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County to take action on organic farm drainage

By JOHN WALKER - jwalker@shelbynews.com

The owners of an organic cattle farm in the northeastern part of the county are due to receive a letter soon from the Shelby County Commissioners.

On Monday morning, the commissioners, convened as the County Drainage Board, voted to send a letter to notify Keith and Diane Linville of the county’s intention to clean the Cotton Run legal drain on their property at County Road 7855 E 600 N this fall.

The drainage ditch runs 4 to 5 miles, from near U.S. 52 east of Gwynneville south to the Little Blue River close to County Road 500 North, and serves a number of property owners in that area.

Because of their organic classification, the Linvilles don’t want the county to spray herbicides in the 1,320 feet of the Cotton Run ditch on their property to clear it of undergrowth obstructing the flow of water.

The couple was invited to Monday’s commissioners meeting, said Commissioner Don Parker (R-South District), president of the Drainage Board.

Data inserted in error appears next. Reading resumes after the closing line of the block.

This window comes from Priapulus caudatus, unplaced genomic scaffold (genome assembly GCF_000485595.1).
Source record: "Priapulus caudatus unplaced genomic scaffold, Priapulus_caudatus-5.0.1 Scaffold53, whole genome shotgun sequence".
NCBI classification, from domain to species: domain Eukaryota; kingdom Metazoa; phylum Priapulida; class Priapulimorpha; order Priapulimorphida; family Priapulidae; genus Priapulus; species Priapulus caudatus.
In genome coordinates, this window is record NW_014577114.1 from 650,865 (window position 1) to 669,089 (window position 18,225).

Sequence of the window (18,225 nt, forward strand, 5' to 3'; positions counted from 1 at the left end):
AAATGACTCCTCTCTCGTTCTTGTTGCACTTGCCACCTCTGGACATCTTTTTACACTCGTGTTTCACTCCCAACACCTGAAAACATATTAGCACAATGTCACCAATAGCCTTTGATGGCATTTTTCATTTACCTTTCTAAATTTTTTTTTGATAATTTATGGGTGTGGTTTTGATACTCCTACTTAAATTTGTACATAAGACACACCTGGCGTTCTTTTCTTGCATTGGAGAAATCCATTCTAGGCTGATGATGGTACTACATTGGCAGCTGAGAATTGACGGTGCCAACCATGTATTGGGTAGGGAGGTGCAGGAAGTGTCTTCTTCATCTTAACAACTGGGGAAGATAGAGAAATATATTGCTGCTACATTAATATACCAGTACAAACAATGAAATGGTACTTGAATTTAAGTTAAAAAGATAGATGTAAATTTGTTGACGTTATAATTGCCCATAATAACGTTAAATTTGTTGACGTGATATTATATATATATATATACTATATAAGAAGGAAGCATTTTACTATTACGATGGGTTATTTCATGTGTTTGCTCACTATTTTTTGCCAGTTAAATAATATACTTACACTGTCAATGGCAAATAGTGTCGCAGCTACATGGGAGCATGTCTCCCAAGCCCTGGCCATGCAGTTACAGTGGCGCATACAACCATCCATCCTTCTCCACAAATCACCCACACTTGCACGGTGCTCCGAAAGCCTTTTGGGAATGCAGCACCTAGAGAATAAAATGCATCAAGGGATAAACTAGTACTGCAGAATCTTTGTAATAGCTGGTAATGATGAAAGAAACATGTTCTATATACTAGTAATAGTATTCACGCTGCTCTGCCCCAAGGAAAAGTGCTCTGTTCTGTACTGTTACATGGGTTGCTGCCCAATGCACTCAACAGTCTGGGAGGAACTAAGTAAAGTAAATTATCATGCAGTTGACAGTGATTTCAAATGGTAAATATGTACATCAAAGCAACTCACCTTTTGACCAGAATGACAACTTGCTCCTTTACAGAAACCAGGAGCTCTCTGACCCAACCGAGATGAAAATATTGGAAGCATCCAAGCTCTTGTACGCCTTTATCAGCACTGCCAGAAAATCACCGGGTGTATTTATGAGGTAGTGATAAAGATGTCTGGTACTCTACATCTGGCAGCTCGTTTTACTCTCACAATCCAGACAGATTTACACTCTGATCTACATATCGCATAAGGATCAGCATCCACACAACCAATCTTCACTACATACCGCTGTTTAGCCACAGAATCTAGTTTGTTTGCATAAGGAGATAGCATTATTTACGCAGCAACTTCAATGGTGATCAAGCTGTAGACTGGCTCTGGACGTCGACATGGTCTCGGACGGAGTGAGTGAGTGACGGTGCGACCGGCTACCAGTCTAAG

“We invited the Linvilles from Cotton Run to be here at 8:30,” said Parker, but they did not attend the meeting.

Commissioner Kevin Nigh (R-Center District) said the commissioners respect what they’re doing in running an organic farm, but the board has a responsibility to the other property owners served by the legal drain.

A ditch becomes a legal county drain when a majority of the residents in a watershed, or the owners of more than 50 percent of the land in the watershed, served by the drainage ditch petition the county to take over maintenance of it.

The property owners may be assessed a fee on their property taxes to fund the maintenance.

County Attorney John C. DePrez IV told the commissioners they have the authority to go onto the Linville property to clean the Cotton Run ditch.

“You’ve got the right to come in and remove the trees and shrubs,” he said, and will draft a letter to the Linvilles.

The county has a right-of-way area on either side of legal county drains to allow access for maintenance.

Parker said the county will respect the integrity of the organic designation.

“We’ll clean it mechanically, without chemicals,” he said, and will work on the west side of the ditch.

Nigh suggested waiting until after the crops were in later this year before taking action on cleaning the legal drain.

After the meeting, Nigh said delaying action will allow the Linvilles time to go in and clear the ditch themselves if they’d prefer.

In other matters, the County Commissioners:

n Appointed Martin Zinser to serve on the Shelby County Alcoholic Beverage Board;

n Granted a request by Sheriff Dennis Parks to dispose of three industrial clothes dryers used at the jail;

n Heard from County Surveyor Taylor Sumerford that work is due to start today on a drainage problem in Country Club Heights.